Short bursts of exercise boost brain functions: Study.
Washington: Doing short bouts of exercises was always considered to be healthy for the body. A recent study has suggested that it can enhance your brain function and make you smarter.
As part of the research, which was published online in the journal, 'eLIFE.', neuroscientists at OHSU in Portland, Oregon, working with mice, discovered that a short burst of exercise directly boosts the function of a gene that increases connections between neurons in the hippocampus, the region of the brain associated with learning and memory.
Gary Westbrook, co-author of the research said, "Exercise is cheap, and you don't necessarily need a fancy gym membership or have to run 10 miles a day." The previous researches on animals and people show that regular exercise promotes general brain health. However, it's hard to explain the overall benefits of exercise to the heart, liver and muscles from the specific effect on the brain. For example, a healthy heart oxygenates the whole body, including the brain.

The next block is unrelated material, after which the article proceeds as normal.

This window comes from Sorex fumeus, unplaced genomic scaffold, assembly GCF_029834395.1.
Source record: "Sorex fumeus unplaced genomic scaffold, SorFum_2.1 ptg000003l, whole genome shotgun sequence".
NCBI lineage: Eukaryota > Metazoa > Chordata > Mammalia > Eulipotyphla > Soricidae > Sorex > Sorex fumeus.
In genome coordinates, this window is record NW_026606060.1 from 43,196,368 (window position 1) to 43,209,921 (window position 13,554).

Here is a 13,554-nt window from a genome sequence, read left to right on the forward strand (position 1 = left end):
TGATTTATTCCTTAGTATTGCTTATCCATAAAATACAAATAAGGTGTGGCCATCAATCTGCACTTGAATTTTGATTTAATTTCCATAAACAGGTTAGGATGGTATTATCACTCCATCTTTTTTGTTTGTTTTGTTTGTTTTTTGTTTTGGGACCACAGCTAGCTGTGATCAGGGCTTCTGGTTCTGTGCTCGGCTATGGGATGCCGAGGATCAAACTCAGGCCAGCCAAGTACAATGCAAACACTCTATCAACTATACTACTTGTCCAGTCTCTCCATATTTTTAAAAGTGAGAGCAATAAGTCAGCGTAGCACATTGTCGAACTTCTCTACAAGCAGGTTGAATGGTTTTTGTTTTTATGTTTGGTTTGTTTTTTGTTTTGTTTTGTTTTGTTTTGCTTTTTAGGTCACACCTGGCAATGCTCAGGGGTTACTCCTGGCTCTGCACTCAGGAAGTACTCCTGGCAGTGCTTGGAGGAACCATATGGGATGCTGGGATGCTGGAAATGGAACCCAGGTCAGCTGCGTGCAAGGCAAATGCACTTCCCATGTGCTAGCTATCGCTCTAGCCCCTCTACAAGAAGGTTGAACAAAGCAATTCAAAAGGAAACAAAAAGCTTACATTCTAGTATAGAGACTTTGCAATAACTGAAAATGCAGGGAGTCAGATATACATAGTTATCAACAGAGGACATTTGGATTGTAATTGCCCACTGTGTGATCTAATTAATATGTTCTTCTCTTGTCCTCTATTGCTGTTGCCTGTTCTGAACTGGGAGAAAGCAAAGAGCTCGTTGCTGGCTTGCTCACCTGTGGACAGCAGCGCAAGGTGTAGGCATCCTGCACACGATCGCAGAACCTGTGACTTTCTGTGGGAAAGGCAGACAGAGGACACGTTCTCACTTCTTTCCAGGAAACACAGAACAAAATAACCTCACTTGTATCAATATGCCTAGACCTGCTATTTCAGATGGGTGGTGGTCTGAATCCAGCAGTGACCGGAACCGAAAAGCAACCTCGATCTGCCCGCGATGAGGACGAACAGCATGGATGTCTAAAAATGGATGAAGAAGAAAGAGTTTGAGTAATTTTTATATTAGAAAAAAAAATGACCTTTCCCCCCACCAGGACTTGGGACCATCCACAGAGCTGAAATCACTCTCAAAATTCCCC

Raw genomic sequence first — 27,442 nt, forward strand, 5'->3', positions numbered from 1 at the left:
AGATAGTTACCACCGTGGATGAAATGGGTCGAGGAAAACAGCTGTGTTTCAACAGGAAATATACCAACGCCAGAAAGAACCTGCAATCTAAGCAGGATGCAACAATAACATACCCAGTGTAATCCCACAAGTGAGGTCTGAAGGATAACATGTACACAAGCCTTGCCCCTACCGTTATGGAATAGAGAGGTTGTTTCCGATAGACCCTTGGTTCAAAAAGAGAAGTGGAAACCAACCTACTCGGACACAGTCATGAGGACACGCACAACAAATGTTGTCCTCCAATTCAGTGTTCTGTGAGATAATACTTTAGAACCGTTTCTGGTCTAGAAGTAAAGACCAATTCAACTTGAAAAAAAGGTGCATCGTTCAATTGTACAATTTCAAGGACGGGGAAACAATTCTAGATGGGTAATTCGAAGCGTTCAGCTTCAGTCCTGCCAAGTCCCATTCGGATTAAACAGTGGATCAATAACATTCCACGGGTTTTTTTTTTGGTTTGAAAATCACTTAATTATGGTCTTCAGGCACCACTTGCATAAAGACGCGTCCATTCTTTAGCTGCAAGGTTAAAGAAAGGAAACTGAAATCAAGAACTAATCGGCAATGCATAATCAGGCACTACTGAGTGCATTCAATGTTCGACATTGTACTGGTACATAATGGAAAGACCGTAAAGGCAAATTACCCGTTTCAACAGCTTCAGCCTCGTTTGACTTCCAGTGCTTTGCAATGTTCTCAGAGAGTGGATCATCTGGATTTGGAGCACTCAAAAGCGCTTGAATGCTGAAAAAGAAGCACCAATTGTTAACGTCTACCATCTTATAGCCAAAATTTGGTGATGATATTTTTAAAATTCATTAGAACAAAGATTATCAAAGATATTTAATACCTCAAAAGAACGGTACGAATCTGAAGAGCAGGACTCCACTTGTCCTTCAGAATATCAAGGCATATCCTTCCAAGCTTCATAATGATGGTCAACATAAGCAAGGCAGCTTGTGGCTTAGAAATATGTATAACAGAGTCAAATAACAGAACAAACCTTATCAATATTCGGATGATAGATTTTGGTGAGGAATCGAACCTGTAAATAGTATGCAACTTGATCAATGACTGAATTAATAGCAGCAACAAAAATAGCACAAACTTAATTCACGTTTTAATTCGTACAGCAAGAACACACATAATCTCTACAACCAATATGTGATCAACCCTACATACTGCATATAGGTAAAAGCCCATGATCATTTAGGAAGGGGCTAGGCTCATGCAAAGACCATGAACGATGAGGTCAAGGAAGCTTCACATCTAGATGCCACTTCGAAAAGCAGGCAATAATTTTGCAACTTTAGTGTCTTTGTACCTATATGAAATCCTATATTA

"Previous studies of exercise almost all focus on sustained exercise," Westbrook said. "As neuroscientists, it's not that we don't care about the benefits on the heart and muscles but we wanted to know the brain-specific benefit of exercise," he added.
Scientists designed a study on mice that specifically measured the brain's response to single bouts of exercise in otherwise sedentary mice that were placed for short periods on running wheels. The mice ran a few kilometres in two hours.
The study found that short-term bouts of exercise - the human equivalent of a weekly game of pickup basketball, or 4,000 steps - promoted an increase in synapses in the hippocampus. Scientists made the key discovery by analysing genes that were increased in single neurons activated during exercise.
A particular gene Mtss1L which stood out from the study encodes a protein that causes bending of the cell membrane. Researchers discovered that when this gene is activated by short bursts of exercise, it promotes small growths on neurons known as dendritic spines - the site at which synapses form.